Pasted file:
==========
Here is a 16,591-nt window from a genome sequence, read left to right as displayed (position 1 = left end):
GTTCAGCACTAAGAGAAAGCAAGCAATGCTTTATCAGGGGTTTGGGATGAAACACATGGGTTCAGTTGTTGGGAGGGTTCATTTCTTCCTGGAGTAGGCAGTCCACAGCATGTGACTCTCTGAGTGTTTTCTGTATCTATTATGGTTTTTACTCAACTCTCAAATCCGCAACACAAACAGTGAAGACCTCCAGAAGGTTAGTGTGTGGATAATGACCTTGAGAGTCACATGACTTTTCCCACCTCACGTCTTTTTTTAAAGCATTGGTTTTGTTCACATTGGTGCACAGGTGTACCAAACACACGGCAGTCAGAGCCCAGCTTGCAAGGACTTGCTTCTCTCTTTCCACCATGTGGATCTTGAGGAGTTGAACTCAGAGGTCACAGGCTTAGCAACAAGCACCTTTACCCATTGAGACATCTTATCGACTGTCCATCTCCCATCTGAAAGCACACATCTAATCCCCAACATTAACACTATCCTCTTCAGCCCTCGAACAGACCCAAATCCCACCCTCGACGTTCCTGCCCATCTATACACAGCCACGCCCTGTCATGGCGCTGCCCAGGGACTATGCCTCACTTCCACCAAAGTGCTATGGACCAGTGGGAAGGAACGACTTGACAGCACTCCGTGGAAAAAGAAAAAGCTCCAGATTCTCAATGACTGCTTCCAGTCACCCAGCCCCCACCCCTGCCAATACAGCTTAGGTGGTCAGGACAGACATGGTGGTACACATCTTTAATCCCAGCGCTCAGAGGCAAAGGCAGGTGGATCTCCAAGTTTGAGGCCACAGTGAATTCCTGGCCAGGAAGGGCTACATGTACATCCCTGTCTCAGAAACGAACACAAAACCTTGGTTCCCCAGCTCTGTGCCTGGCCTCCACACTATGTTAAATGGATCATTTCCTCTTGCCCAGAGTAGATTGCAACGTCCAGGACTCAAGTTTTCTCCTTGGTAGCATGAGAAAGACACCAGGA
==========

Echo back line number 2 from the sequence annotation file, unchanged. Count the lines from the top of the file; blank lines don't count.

GTTCAGCACTAAGAGAAAGCAAGCAATGCTTTATCAGGGGTTTGGGATGAAACACATGGGTTCAGTTGTTGGGAGGGTTCATTTCTTCCTGGAGTAGGCAGTCCACAGCATGTGACTCTCTGAGTGTTTTCTGTATCTATTATGGTTTTTACTCAACTCTCAAATCCGCAACACAAACAGTGAAGACCTCCAGAAGGTTAGTGTGTGGATAATGACCTTGAGAGTCACATGACTTTTCCCACCTCACGTCTTTTTTTAAAGCATTGGTTTTGTTCACATTGGTGCACAGGTGTACCAAACACACGGCAGTCAGAGCCCAGCTTGCAAGGACTTGCTTCTCTCTTTCCACCATGTGGATCTTGAGGAGTTGAACTCAGAGGTCACAGGCTTAGCAACAAGCACCTTTACCCATTGAGACATCTTATCGACTGTCCATCTCCCATCTGAAAGCACACATCTAATCCCCAACATTAACACTATCCTCTTCAGCCCTCGAACAGACCCAAATCCCACCCTCGACGTTCCTGCCCATCTATACACAGCCACGCCCTGTCATGGCGCTGCCCAGGGACTATGCCTCACTTCCACCAAAGTGCTATGGACCAGTGGGAAGGAACGACTTGACAGCACTCCGTGGAAAAAGAAAAAGCTCCAGATTCTCAATGACTGCTTCCAGTCACCCAGCCCCCACCCCTGCCAATACAGCTTAGGTGGTCAGGACAGACATGGTGGTACACATCTTTAATCCCAGCGCTCAGAGGCAAAGGCAGGTGGATCTCCAAGTTTGAGGCCACAGTGAATTCCTGGCCAGGAAGGGCTACATGTACATCCCTGTCTCAGAAACGAACACAAAACCTTGGTTCCCCAGCTCTGTGCCTGGCCTCCACACTATGTTAAATGGATCATTTCCTCTTGCCCAGAGTAGATTGCAACGTCCAGGACTCAAGTTTTCTCCTTGGTAGCATGAGAAAGACACCAGGA